I’m feeling a little odd in that I’m finding myself in…well, perhaps not 100% agreement but certainly not strident disgreement with an op-ed about the recent Egyptian military coup by N.Y. Times op-ed columnist David Brooks. His basic point is that it’s at least a half-good thing that Mohammed Morsi is out on his ass. Core statement: “This week’s military coup may merely bring Egypt back to where it was: a bloated and dysfunctional superstate controlled by a self-serving military elite. But at least radical Islam, the main threat to global peace, has been partially discredited and removed from office.
“Islamists might be determined enough to run effective opposition movements and committed enough to provide street-level social services,” Brooks notes. “But they lack the mental equipment to govern. Once in office, they are always going to centralize power and undermine the democracy that elevated them.
“Nathan Brown made that point about the Muslim Brotherhood recently in The New Republic: ‘The tight-knit organization built for resilience under authoritarianism made for an inward-looking, even paranoid movement when it tried to refashion itself as a governing party.”
“Once elected, the Brotherhood subverted judicial review, cracked down on civil society, arrested opposition activists, perverted the constitution-writing process, concentrated power and made democratic deliberations impossible.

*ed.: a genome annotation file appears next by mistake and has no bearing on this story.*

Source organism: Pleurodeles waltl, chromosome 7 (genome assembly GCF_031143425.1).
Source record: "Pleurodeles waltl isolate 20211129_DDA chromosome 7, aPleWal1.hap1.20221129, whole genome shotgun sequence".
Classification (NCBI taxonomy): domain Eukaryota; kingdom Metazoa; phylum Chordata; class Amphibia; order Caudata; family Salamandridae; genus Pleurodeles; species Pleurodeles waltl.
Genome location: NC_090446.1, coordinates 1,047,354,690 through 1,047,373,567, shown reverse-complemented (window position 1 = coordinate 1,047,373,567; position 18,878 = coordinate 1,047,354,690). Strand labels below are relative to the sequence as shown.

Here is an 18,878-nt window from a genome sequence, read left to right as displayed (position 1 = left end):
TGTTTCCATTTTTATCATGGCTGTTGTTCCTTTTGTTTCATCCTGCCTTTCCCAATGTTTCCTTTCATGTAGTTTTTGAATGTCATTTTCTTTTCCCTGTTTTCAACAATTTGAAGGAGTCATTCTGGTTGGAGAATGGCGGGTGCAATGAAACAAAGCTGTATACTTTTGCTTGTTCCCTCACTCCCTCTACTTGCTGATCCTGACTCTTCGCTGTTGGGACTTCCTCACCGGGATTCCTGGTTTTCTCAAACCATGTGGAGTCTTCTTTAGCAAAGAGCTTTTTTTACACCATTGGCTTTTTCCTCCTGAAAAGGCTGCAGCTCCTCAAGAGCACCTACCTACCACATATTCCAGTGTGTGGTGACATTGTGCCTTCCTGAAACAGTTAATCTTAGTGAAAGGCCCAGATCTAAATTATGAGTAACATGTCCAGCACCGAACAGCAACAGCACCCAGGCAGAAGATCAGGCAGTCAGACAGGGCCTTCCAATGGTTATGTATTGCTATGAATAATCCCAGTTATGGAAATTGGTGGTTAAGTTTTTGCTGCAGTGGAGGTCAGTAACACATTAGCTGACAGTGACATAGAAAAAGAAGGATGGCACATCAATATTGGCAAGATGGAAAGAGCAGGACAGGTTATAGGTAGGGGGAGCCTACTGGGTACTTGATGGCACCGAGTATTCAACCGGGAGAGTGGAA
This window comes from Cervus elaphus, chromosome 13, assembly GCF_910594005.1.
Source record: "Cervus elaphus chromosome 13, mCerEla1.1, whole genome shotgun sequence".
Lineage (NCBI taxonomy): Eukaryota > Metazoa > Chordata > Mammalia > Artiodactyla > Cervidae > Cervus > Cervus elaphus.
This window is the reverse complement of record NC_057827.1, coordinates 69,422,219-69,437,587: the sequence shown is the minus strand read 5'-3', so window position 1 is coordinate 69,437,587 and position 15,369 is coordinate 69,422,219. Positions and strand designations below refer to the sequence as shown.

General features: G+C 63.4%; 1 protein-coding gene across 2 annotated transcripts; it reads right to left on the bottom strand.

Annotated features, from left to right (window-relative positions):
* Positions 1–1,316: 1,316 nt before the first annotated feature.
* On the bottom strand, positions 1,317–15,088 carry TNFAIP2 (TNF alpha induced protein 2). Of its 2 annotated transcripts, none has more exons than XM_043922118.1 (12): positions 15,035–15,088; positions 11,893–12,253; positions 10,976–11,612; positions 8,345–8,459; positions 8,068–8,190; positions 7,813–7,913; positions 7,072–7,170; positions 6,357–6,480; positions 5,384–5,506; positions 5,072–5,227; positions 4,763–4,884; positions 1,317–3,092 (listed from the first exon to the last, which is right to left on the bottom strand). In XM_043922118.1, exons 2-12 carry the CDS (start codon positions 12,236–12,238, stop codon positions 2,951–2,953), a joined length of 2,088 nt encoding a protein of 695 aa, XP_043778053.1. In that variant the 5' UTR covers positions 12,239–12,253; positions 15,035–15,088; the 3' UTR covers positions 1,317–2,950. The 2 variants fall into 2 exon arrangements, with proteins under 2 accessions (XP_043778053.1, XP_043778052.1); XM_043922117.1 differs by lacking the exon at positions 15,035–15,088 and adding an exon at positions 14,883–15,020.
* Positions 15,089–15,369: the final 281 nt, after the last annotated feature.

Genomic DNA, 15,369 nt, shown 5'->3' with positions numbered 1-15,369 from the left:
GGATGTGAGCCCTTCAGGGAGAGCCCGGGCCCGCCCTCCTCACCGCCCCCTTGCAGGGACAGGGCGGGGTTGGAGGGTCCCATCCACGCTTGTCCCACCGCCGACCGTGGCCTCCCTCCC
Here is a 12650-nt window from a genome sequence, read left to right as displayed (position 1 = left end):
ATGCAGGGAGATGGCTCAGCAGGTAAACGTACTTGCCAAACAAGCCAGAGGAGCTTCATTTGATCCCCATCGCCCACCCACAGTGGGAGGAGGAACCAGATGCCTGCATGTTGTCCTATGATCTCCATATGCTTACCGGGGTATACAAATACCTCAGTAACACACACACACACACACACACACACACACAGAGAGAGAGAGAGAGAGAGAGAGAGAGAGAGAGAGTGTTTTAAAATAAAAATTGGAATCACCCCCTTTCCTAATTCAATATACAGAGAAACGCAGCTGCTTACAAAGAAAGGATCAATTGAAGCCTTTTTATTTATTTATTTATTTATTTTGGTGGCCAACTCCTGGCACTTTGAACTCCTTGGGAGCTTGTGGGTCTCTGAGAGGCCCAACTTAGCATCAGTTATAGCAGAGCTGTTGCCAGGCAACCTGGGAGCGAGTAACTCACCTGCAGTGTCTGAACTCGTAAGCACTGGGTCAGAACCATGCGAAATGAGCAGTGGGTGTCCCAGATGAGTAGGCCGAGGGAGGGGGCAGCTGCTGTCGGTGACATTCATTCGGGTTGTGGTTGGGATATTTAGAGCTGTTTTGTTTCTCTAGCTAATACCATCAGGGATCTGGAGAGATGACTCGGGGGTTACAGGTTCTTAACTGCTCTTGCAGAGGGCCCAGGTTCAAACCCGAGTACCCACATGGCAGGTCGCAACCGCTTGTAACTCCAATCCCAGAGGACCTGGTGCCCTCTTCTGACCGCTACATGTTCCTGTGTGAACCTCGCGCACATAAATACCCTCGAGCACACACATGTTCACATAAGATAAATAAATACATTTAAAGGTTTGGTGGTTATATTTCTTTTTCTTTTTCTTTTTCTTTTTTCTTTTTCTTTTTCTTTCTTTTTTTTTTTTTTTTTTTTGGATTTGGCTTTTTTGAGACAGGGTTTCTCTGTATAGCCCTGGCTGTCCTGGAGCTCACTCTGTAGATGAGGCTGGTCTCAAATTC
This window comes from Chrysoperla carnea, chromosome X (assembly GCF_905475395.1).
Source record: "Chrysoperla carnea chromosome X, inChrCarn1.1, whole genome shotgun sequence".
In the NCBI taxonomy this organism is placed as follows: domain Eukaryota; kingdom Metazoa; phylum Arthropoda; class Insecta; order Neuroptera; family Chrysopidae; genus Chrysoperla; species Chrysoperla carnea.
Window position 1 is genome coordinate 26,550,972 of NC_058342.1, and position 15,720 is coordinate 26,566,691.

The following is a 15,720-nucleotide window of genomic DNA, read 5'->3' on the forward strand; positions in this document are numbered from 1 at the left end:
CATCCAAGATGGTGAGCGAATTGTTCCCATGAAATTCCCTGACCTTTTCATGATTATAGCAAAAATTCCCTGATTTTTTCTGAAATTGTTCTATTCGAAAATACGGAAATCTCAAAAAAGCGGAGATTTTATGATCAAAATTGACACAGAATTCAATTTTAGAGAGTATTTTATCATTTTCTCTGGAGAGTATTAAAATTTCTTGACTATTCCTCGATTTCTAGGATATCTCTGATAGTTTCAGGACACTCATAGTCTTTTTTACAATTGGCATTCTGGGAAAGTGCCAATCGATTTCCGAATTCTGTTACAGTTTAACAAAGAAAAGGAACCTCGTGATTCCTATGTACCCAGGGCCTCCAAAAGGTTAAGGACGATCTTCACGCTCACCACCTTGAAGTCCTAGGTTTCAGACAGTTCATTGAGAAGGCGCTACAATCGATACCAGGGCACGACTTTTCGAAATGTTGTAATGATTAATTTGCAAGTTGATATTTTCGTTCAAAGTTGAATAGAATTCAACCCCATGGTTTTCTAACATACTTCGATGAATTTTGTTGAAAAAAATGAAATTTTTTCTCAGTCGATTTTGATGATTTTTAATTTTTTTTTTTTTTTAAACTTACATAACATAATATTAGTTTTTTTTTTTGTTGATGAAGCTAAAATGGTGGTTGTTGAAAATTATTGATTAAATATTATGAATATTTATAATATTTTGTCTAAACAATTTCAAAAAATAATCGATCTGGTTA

“It’s no use lamenting Morsi’s bungling because incompetence is built into the intellectual DNA of radical Islam. We’ve seen that in Algeria, Iran, Palestine and Egypt: real-world, practical ineptitude that leads to the implosion of the governing apparatus.
“Promoting elections is generally a good thing even when they produce victories for democratic forces we disagree with. But elections are not a good thing when they lead to the elevation of people whose substantive beliefs fall outside the democratic orbit. It’s necessary to investigate the core of a party’s beliefs, not just accept anybody who happens to emerge from a democratic process.
“Right now, as Walter Russell Mead of Bard College put it, there are large populations across the Middle East who feel intense rage and comprehensive dissatisfaction with the status quo but who have no practical idea how to make things better. The modern thinkers who might be able to tell them have been put in jail or forced into exile. The most important thing outsiders can do is promote those people and defend those people, decade after decade.
“It’s not that Egypt doesn’t have a recipe for a democratic transition. It seems to lack even the basic mental ingredients.”